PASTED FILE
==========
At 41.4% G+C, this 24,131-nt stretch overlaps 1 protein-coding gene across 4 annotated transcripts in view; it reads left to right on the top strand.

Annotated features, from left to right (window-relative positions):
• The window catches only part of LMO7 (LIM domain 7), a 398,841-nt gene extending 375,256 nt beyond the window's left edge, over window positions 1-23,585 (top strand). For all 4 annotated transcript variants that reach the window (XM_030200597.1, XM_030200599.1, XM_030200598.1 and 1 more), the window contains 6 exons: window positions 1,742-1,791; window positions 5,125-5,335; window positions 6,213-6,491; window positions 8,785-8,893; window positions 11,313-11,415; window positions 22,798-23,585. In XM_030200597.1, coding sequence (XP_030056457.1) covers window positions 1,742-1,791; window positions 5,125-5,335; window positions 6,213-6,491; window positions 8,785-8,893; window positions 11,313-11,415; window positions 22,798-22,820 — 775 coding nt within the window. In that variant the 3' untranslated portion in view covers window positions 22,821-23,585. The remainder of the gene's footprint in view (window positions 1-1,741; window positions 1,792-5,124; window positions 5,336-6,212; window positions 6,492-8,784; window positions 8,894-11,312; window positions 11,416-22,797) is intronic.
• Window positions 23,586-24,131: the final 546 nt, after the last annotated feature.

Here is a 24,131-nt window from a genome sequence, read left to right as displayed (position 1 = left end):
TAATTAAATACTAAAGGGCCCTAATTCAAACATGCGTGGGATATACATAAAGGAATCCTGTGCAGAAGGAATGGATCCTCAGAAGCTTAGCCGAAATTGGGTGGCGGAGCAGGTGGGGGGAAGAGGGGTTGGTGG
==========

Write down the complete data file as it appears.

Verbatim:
At 41.4% G+C, this 24,131-nt stretch overlaps 1 protein-coding gene across 4 annotated transcripts in view; it reads left to right on the top strand.

Annotated features, from left to right (window-relative positions):
• The window catches only part of LMO7 (LIM domain 7), a 398,841-nt gene extending 375,256 nt beyond the window's left edge, over window positions 1-23,585 (top strand). For all 4 annotated transcript variants that reach the window (XM_030200597.1, XM_030200599.1, XM_030200598.1 and 1 more), the window contains 6 exons: window positions 1,742-1,791; window positions 5,125-5,335; window positions 6,213-6,491; window positions 8,785-8,893; window positions 11,313-11,415; window positions 22,798-23,585. In XM_030200597.1, coding sequence (XP_030056457.1) covers window positions 1,742-1,791; window positions 5,125-5,335; window positions 6,213-6,491; window positions 8,785-8,893; window positions 11,313-11,415; window positions 22,798-22,820 — 775 coding nt within the window. In that variant the 3' untranslated portion in view covers window positions 22,821-23,585. The remainder of the gene's footprint in view (window positions 1-1,741; window positions 1,792-5,124; window positions 5,336-6,212; window positions 6,492-8,784; window positions 8,894-11,312; window positions 11,416-22,797) is intronic.
• Window positions 23,586-24,131: the final 546 nt, after the last annotated feature.

Here is a 24,131-nt window from a genome sequence, read left to right as displayed (position 1 = left end):
TAATTAAATACTAAAGGGCCCTAATTCAAACATGCGTGGGATATACATAAAGGAATCCTGTGCAGAAGGAATGGATCCTCAGAAGCTTAGCCGAAATTGGGTGGCGGAGCAGGTGGGGGGAAGAGGGGTTGGTGG